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Original research
Cognitive outcomes after unruptured intracranial aneurysm treatment with endovascular coiling
  1. Aditya Srivatsan1,
  2. Alina Mohanty1,
  3. Yasir Saleem1,2,
  4. Visish M Srinivasan1,
  5. Kathryn Wagner1,
  6. Jill Seeley1,
  7. Jan-Karl Burkhardt1,
  8. Stephen R Chen3,
  9. Jeremiah N Johnnson1,
  10. Peter Kan1
  1. 1 Department of Neurosurgery, Baylor College of Medicine, Houston, Texas, USA
  2. 2 Department of Neurology, Baylor College of Medicine, Houston, Texas, USA
  3. 3 Department of Interventional Radiology, University of Texas MD Anderson Cancer Center, Houston, Texas, USA
  1. Correspondence to Dr Peter Kan, Department of Neurosurgery, Baylor College of Medicine, Houston, Texas, USA; ptkan{at}utmb.edu

Abstract

Background We aimed to determine the effects of endovascular coiling of unruptured intracranial aneurysms (UIAs) on cognition to inform treatment decisions. We present the first study using the Montreal Cognitive Assessment (MoCA) to determine neurocognitive changes after endovascular coiling.

Methods We prospectively collected data on all patients with UIAs undergoing endovascular coiling, primary or assisted. Patients completed the MoCA prior to intervention and 1 month and 6 months' post-procedure. A repeated measures linear mixed effects model was used to compare pre-procedure and post-procedure cognition.

Results Thirty-three patients with 33 aneurysms who underwent coiling from April 2017 to May 2020 were included (mean age 55.5, 81.8% female). All procedures used general anesthesia. There was no difference between baseline and post-procedure MoCA scores at any time interval (P>0.05). Mean MoCA scores at baseline, 1 month post-procedure, and 6 months' post-procedure were 25.4, 26.8, and 26.3 respectively. There was also no difference between pre- and post-procedure scores on any individual MoCA domain (visuospatial, naming, memory, attention, language, abstraction, delayed recall, and orientation) at any time interval (P>0.05). Seventeen patients had follow-up MRI or CT imaging, of which 11.8% showed radiographic changes or ischemia. 77.8% of patients with 6-month angiographic follow-up achieved class I, and 22.2% achieved class II Raymond–Roy Occlusion. Thirty-two out of 33 patients had follow-up mRS ≤2.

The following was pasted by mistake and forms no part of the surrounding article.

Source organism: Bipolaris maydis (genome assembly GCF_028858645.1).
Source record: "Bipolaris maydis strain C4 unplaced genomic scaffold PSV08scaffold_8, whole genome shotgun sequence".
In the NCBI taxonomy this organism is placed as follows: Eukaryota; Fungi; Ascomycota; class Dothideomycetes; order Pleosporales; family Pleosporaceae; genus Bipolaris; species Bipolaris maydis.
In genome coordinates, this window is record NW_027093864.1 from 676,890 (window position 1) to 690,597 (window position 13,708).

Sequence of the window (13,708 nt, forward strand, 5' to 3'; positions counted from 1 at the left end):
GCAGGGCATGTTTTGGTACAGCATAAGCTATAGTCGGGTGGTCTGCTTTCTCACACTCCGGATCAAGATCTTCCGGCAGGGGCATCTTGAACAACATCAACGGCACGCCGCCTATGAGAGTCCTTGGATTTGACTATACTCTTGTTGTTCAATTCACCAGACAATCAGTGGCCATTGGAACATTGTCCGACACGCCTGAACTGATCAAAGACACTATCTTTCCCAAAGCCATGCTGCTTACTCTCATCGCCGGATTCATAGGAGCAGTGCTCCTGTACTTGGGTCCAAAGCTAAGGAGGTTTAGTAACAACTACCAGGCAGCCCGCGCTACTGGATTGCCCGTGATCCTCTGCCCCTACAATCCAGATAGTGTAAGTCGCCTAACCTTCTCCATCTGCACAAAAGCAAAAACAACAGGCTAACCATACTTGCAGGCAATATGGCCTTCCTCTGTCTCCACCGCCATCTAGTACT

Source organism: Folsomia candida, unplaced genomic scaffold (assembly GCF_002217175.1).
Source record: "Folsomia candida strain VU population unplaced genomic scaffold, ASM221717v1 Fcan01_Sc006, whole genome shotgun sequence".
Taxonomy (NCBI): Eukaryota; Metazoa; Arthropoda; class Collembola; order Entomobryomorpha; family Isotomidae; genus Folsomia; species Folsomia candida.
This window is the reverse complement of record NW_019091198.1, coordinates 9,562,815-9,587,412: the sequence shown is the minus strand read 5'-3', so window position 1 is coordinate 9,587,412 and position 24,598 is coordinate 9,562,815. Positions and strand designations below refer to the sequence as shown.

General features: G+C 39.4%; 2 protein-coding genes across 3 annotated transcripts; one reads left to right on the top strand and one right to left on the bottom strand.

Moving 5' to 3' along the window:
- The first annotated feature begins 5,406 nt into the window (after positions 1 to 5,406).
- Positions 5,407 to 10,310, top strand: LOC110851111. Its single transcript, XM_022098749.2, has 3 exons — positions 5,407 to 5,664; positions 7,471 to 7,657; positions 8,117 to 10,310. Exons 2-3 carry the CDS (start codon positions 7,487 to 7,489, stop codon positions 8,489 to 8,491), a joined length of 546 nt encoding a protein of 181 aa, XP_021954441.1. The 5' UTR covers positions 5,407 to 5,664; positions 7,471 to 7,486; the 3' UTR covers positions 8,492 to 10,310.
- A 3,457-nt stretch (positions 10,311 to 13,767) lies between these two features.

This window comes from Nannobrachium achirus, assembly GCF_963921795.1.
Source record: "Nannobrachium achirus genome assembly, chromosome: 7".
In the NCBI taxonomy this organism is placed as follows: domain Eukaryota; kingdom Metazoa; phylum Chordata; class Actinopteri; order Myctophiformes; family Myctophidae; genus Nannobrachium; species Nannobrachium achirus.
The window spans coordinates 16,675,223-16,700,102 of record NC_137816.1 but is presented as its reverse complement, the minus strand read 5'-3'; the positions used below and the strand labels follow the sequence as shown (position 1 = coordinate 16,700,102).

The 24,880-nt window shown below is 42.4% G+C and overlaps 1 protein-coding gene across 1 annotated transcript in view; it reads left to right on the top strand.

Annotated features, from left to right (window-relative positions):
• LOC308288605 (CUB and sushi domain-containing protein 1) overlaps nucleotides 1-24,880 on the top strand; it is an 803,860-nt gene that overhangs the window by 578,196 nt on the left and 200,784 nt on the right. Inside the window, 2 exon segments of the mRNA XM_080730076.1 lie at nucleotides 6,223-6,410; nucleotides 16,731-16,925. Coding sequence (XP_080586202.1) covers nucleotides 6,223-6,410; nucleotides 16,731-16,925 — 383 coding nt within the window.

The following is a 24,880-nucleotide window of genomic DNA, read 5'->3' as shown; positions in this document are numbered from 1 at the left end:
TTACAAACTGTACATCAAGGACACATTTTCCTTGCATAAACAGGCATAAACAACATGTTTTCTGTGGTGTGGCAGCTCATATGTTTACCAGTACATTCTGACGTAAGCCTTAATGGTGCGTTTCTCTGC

Conclusion Our study suggests that endovascular coiling does not diminish neurocognitive function. Patients with UIAs in our cohort also had baseline MoCA scores below the cut-off for mild cognitive impairment despite pre-procedure mRS and NIHSS of 0.

  • aneurysm
  • coil
  • intervention

Data availability statement

Data are available upon reasonable request. All data relevant to the study are included in the article or uploaded as supplementary information.

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Data availability statement

Data are available upon reasonable request. All data relevant to the study are included in the article or uploaded as supplementary information.

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Footnotes

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  • Contributors AS: data analysis, manuscript writing, manuscript editing. AM: data analysis. YS: data analysis. VMS: data analysis, manuscript editing. KWa: data analysis. JS: data collection. J-KB: data collection, manuscript editing. SRC: data collection, manuscript editing. JNJ: data collection, manuscript editing. PK: data collection, data analysis, manuscript writing, manuscript editing, project conception.

  • Funding The authors have not declared a specific grant for this research from any funding agency in the public, commercial, or not-for-profit sectors.

  • Competing interests PK: consultant for Cerenovus, Stryker.

  • Provenance and peer review Not commissioned; externally peer reviewed.

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